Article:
Who Were Orton and Gillingham?
Samuel Torrey Orton (1879-1948), a neuropsychiatrist and pathologist, was a pioneer in focusing attention on reading failure and related language processing difficulties. He brought together neuroscientific information and principles of remediation. As early as the 1920s, he had extensively studied children with the kind of language processing difficulties now commonly associated with dyslexia and had formulated a set of teaching principles and practices for such children.
- An Historical Perspective: Fond Memories of Dr. Samuel T. Orton and His Family by Mary Helen Robinson Wells, Honorary Fellow/AOGPE
Anna Gillingham (1878-1963) was a gifted educator and psychologist with a superb mastery of the language. Working with Dr. Orton, she trained teachers and compiled and published instructional materials. Over the last half century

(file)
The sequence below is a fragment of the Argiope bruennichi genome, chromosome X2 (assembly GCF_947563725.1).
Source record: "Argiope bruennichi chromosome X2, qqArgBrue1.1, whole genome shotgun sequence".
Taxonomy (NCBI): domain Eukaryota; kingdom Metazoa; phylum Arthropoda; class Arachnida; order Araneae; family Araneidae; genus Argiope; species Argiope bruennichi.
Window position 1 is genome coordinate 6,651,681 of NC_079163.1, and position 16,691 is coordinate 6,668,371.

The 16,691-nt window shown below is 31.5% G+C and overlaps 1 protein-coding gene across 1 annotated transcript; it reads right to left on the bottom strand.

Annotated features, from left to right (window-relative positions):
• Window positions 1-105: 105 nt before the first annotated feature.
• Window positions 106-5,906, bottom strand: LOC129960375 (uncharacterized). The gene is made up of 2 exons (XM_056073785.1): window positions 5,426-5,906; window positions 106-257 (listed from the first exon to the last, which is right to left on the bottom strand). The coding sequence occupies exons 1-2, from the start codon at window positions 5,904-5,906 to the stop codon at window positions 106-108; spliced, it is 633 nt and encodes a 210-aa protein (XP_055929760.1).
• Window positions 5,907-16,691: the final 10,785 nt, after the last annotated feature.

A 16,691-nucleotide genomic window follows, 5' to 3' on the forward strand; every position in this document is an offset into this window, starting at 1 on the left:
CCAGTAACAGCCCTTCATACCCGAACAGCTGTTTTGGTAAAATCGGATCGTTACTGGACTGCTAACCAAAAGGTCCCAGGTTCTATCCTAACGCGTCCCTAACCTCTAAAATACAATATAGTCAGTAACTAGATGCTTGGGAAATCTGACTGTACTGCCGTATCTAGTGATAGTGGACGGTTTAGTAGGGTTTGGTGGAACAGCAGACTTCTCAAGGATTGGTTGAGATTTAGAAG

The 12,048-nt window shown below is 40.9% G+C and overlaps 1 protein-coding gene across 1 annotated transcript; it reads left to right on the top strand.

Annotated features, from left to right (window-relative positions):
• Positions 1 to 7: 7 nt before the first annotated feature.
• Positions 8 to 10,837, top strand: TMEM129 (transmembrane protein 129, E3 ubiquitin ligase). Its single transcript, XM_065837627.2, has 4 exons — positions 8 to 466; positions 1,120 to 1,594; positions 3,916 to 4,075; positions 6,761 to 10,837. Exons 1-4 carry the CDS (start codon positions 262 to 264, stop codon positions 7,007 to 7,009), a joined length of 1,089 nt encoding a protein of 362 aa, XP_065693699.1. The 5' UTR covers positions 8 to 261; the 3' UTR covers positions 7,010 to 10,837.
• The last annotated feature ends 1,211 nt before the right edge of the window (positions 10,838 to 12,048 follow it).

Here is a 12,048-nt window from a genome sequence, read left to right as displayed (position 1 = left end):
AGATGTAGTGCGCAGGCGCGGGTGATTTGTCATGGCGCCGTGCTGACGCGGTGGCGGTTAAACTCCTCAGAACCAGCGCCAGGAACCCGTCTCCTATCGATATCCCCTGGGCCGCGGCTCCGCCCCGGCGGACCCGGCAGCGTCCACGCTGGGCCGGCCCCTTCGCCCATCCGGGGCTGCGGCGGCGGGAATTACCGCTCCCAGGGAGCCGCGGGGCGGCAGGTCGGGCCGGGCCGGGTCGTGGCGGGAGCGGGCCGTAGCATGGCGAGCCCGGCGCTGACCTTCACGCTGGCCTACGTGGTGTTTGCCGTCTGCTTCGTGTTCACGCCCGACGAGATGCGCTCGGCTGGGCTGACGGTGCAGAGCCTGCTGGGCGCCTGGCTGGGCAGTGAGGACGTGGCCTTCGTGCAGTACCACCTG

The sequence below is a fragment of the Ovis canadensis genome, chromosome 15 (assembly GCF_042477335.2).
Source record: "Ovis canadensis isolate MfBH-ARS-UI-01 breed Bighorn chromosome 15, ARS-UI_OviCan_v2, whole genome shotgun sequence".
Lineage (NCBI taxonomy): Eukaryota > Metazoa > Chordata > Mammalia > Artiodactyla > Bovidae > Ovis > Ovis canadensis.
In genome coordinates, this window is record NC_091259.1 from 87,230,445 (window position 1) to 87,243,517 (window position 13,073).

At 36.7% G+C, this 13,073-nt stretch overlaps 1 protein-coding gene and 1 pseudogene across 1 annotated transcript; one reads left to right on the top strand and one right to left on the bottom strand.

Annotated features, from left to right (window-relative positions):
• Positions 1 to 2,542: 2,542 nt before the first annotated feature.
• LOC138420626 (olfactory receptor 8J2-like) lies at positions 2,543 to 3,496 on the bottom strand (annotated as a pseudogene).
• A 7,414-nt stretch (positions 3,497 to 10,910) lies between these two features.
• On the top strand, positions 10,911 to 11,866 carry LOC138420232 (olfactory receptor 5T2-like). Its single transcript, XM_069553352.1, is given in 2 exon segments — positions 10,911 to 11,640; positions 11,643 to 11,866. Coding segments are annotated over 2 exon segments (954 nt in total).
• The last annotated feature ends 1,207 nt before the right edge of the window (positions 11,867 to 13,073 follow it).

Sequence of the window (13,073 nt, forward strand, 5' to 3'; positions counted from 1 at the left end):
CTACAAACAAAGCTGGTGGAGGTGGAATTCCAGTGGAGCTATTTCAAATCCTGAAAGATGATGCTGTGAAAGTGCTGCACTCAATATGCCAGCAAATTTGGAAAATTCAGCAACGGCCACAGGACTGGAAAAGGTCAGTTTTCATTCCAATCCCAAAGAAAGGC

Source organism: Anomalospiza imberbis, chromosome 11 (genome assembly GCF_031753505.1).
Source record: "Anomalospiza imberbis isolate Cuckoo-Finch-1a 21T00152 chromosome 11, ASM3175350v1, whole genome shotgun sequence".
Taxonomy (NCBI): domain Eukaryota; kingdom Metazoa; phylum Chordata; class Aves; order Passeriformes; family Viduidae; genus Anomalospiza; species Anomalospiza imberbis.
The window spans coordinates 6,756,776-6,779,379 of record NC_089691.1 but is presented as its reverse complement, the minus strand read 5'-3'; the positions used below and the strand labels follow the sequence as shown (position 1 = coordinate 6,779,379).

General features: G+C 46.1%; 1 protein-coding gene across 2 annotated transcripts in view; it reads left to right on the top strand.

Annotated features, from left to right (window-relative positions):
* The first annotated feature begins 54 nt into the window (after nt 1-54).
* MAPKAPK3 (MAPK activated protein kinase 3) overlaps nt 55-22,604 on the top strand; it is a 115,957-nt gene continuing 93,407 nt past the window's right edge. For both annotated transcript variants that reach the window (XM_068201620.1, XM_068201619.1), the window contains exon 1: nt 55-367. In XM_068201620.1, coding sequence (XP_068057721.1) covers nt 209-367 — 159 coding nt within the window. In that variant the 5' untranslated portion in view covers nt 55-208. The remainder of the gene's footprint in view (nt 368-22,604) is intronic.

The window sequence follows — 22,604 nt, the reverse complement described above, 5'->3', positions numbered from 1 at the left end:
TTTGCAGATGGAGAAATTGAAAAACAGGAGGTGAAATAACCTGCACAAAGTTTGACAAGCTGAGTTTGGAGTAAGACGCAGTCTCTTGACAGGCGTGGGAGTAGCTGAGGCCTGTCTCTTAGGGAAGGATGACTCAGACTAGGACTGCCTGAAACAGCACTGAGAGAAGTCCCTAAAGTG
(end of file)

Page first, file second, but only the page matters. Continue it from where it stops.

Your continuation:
the Orton-Gillingham Approach has been the seminal and most influential intervention designed expressly for remediating the language processing problems of children and adults with dyslexia.
The connecting hyphen in the term Orton-Gillingham is important to who we are and what we do.
Dr. Orton’s book is titled Reading, Writing, and Speech Problems in Children. He was among the first to move away from the concept of mere “remedial reading,” to treat all aspects of language as related, and to do so in a “language clinic.” AOGPE’s teaching is based on his understanding of neurology and neural connections in the building of memory.
Anna Gillingham, working with Bessie Stillman, developed the concept of the language triangle (auditory, visual, and kinesthetic). She organized the steps of language teaching, going from the simplest sounds in isolation, to syllables, words, phrases, and sentences. She understood the importance of building kinesthetic memory, of the role of handwriting and, for some students, of simultaneous oral spelling. She developed the system of rules and generalizations that lead to the cognitive aspect of the language, and she arranged everything in the Gillingham Manual which remains our most important text.